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Der Fliegende Hollander
Der Fliegende Hollander (The Flying Dutchman), or WWV 63, is an opera in German. Richard Wagner wrote both the words and the music for it. In 1843, Wagner led the first performance at the Konigliches Hoftheater in Dresden.
Wagner, in his autobiography, "Mein Leben," said that he got the idea for the opera during a stormy trip from Riga to London in July and August 1839. In his 1843 Autobiographical Sketch, Wagner got the story from Heinrich Heine's 1833 satirical novel The Memoirs of Mister von Schnabelewopski, which retold the legend (Aus den Memoiren des Herrn von Schnabelewopski).
This work shows how early on, he tried to use operatic styles, which would later become a hallmark of his musical dramas. In Der Fliegende Hollander, Wagner uses several leitmotifs, which mean "leading motifs," and are connected to the characters and themes. The overture is where all of the leitmotifs are introduced.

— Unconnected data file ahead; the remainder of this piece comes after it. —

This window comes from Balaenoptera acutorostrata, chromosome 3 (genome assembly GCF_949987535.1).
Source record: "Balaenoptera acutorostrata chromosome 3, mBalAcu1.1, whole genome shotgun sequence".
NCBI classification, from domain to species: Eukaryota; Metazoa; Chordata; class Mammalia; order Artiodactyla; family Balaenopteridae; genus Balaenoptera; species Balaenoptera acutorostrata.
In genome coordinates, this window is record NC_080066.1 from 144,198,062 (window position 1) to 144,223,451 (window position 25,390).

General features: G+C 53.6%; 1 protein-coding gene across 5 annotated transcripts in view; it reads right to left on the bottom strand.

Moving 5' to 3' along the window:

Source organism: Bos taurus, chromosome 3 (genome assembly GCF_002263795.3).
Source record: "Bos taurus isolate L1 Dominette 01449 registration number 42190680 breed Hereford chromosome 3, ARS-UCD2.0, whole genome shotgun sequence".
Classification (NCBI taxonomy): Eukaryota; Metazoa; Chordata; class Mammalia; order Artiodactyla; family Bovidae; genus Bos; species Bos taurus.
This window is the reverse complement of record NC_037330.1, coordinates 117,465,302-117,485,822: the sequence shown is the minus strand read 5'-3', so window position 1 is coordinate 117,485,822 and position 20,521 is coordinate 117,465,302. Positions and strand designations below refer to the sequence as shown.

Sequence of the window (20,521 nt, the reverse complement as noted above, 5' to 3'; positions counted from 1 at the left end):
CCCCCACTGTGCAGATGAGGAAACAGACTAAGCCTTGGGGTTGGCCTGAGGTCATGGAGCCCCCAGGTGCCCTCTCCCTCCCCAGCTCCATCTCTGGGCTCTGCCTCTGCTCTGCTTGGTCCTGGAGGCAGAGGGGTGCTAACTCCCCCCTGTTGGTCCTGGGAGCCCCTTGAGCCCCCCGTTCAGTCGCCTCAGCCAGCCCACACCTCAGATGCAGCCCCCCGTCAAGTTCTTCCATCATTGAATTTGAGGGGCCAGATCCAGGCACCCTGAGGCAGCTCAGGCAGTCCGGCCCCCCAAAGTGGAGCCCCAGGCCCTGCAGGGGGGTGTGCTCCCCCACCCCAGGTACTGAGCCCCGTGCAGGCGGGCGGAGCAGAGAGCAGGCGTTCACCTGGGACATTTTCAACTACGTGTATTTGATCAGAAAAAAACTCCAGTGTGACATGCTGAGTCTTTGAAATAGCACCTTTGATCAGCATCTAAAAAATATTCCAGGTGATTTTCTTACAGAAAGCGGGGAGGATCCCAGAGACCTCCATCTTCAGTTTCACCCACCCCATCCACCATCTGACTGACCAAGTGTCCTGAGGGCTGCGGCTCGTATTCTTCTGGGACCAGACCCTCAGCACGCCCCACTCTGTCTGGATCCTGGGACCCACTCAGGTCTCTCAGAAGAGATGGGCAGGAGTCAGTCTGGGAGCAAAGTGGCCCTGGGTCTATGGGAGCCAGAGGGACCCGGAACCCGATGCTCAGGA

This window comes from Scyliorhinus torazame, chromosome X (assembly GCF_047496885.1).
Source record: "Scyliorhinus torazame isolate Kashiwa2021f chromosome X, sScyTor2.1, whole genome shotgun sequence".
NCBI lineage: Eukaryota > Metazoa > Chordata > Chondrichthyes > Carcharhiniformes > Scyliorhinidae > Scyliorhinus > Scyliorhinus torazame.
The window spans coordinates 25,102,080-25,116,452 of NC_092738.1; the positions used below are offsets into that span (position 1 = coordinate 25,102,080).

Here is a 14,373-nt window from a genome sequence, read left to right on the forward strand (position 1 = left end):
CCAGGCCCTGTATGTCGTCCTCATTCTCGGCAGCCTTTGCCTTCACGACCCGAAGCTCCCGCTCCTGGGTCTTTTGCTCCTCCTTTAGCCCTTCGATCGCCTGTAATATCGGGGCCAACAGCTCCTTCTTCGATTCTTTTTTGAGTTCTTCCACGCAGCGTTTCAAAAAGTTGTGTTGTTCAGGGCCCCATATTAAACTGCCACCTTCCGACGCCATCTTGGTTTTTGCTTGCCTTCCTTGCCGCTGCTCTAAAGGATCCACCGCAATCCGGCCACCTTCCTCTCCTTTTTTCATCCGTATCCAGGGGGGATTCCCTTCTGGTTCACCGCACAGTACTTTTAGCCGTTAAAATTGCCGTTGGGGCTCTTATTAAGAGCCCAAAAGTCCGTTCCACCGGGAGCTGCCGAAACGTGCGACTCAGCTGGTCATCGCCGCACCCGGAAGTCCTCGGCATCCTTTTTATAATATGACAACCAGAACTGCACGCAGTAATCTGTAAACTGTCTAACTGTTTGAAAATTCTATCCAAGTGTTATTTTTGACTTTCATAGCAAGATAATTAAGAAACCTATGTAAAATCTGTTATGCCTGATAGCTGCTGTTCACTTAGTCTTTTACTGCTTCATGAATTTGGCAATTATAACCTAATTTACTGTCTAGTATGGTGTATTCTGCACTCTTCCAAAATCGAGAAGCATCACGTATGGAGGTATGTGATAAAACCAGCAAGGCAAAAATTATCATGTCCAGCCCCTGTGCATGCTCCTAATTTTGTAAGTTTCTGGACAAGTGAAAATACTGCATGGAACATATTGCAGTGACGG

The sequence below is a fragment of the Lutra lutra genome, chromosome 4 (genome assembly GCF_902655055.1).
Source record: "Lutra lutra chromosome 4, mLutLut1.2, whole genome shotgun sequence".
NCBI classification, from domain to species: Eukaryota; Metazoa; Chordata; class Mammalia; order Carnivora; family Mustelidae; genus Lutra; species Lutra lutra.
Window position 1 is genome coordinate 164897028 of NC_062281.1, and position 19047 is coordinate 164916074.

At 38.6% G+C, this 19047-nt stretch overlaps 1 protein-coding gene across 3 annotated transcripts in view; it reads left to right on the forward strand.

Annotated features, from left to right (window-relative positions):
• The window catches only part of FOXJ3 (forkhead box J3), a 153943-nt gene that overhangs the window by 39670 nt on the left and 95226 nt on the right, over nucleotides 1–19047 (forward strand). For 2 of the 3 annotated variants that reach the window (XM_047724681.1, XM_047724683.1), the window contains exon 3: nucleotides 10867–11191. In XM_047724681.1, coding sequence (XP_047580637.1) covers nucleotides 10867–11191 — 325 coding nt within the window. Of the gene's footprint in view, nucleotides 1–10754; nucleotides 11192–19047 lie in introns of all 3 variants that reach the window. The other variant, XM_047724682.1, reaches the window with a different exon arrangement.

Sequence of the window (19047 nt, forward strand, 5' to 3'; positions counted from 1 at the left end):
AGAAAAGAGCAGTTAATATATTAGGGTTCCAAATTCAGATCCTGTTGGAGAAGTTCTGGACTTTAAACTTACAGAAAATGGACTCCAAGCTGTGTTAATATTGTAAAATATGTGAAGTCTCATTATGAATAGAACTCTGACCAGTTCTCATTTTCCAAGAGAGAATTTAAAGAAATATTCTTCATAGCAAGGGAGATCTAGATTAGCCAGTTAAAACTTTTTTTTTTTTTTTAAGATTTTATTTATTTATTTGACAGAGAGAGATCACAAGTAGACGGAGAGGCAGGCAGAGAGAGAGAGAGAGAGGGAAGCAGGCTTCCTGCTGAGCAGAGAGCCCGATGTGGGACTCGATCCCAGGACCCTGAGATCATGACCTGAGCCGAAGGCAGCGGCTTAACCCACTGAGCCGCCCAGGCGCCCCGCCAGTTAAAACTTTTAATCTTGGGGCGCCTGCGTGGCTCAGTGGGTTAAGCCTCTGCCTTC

The Flying Dutchman will have to sail the seas all of the time. He can leave the ship once every seven years to look for a woman whose perfect love will save him. This time, once his seven years are over, he finds himself landing outside a Norwegian town. Along the way, he stays with a man named Daland after offering him wealth and jewels in exchange for a bed for the night.
Daland tells him that he has a daughter. Could she be the perfect love to make him feel better? The Dutchman's search has started up again. Will this be the end of his troubles at last? Wagner's rich orchestration and intense vocal music have been favorites of opera fans for a long time. This is why Der Fliegende Hollander is one of the operas performed most often each year.
History of Performance
On January 2, 1843, Der fliegende Holländer was performed for the first time at the Königlich Sächsisches Hoftheater. In 1901, Der fliegende Holländer was put on for the first time at the Bayreuth Festival.
In March 2020, the Met had to decide to cancel the rest of the 2019-20 season to keep everyone safe from the COVID-19 pandemic. The decision also meant that the Live in HD season would end early, just a few days before a stirring new production of Der Fliegende Hollander by Francois Girard was set to air. As part of the normal process of getting ready for an HD broadcast, the last opera performance was recorded as a "camera rehearsal."